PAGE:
1. This sounds interesting but also rather depressing.

    1. bookssnob says:

      It’s a more thought provoking than depressing, I think…it certainly didn’t make me feel hopeless at the end!

  2. Ivo Holmqvist says:

    In spite of your initial statement, you do remarkably well. – If you haven´t read his autobiographical novel They Came like Swallows, do – it is a very moving story about the sudden death of his mother in the Spanish flu, as remarkable as James Agee´s A Death in the Family. So Long, See you Tomorrow is masterful, as are his short stories, collected in All the Days and Nights. He was a legendary editor at The New Yorker.

    1. bookssnob says:

      Thank you! I have read They Came Like Swallows – re-read it before reading this actually – and So Long See You Tomorrow and the short stories. I adore his writing. I have meant to read A Death in the Family for a long time – I must order that soon. Thank you for reminding me. 🙂

  3. mary says:

    Such a brilliant writer. I knew you’d love him!

    1. bookssnob says:

      I’m surprised more people haven’t heard of him, Mary! It’s shameful!

  4. Why I have not read this is beyond me, Rachel. Now, I must. Thank you for this compelling review.

    1. bookssnob says:

      I hope you’ll enjoy it as much as I did, Penny!

  5. drharrietd says:

    William Maxwell is one of my favourite writers and this is probably my favourite of his novels. Yes, do read some more — I’m sure you’ll love them.

    1. bookssnob says:

      Oh really? I can’t wait to read more of his novels. I have only read three so there is so much more pleasure to come!

  6. Lilea says:

    Thank you for this review! This is just the type of book I love to read and I have never read any of his books. Looking forward to it!

    1. bookssnob says:

      So glad to hear that, Lilea! Let me know how you get on once you’ve read it.

  7. Karen says:

    What a great review Rachel. I’d never heard of this author but now you’ve made me want to take a closer look

    1. bookssnob says:

      Thanks Karen – I hope you’ll manage to read it soon.

  8. heavenali says:

    I don’t think I have heard of William Maxwell till now – this sounds like a fascinating read.

    1. bookssnob says:

      You have been missing out! You need to discover him!

      1. heavenali says:

        I might. Funnily enough I have just finished and reviewed Stoner by John Williams – another one from Vintage which has a small advertisement for Time Will Darken it on the back cover.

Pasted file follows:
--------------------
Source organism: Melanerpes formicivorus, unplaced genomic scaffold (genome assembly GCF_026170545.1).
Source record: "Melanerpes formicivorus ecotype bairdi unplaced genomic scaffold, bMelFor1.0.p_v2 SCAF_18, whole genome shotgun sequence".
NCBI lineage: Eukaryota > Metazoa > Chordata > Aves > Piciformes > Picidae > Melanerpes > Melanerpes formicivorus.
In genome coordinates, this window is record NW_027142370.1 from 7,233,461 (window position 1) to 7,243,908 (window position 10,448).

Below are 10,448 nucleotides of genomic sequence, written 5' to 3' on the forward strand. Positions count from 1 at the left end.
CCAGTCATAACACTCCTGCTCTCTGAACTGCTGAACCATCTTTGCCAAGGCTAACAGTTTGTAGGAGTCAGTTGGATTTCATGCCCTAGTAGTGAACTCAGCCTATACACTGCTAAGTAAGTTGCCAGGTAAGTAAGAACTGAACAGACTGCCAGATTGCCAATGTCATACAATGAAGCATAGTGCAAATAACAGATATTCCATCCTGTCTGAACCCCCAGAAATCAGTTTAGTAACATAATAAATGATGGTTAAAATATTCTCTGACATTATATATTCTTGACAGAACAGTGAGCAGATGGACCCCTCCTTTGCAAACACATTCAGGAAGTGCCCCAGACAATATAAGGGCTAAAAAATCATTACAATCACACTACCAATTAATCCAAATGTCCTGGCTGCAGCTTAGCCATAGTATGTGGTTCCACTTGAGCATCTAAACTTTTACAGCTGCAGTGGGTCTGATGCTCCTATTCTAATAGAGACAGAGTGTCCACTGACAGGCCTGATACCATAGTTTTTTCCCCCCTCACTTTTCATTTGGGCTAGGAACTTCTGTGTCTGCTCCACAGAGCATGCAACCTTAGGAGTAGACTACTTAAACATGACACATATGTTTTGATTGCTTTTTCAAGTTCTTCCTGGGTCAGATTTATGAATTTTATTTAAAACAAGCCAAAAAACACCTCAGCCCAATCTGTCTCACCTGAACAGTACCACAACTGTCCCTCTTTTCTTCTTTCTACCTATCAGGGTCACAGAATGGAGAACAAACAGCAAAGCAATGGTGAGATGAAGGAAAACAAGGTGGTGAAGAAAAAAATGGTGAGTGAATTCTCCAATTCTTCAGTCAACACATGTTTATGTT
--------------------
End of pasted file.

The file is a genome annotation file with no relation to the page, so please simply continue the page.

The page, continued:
9. Deborah says:

    This book is one of those books that has sat neglected on my book shelf for years but, after reading your beautifully written review, I think it is time to dust it off and finally read it. It sounds the perfect summer read.

    1. bookssnob says:

      I’m so glad to hear that, Deborah – I’m always happy to convince someone to dust off a book and get reading at long last!

  10. chrissy says:

    That is certainly a strong recommendation you have made – one of the best you’ve read – that I feel certain I’ll love reading this book. The first half of the 20th century will always be my favourite in literature.

    Off to Amazon right now!

    1. bookssnob says:

      I’m sure you will love it Chrissy – you must give it a go and let me know how you get on!

  11. Jason says:

    Echoing similar responses to your review, I have never heard of Maxwell before and now I am very eager to seek out this novel, which seems right up my alley. Great review, thanks

    1. bookssnob says:

      I’m delighted that I’ve been able to introduce you to Maxwell, Jason! I hope you will give him a go and enjoy him as much as I do!

  12. I just finished this, having had it on the go for some months – it’s not one to read quickly, and often it didn’t click, but when I was in the right mood it was extraordinary. I don’t think I’ll ever like a Maxwell novel as much as I admired They Came Like Swallows, but Time Will Darken It is probably the better book – and if I were always in the right frame of mind for exquisite, sensitive writing, then it would also be one of my favourite books.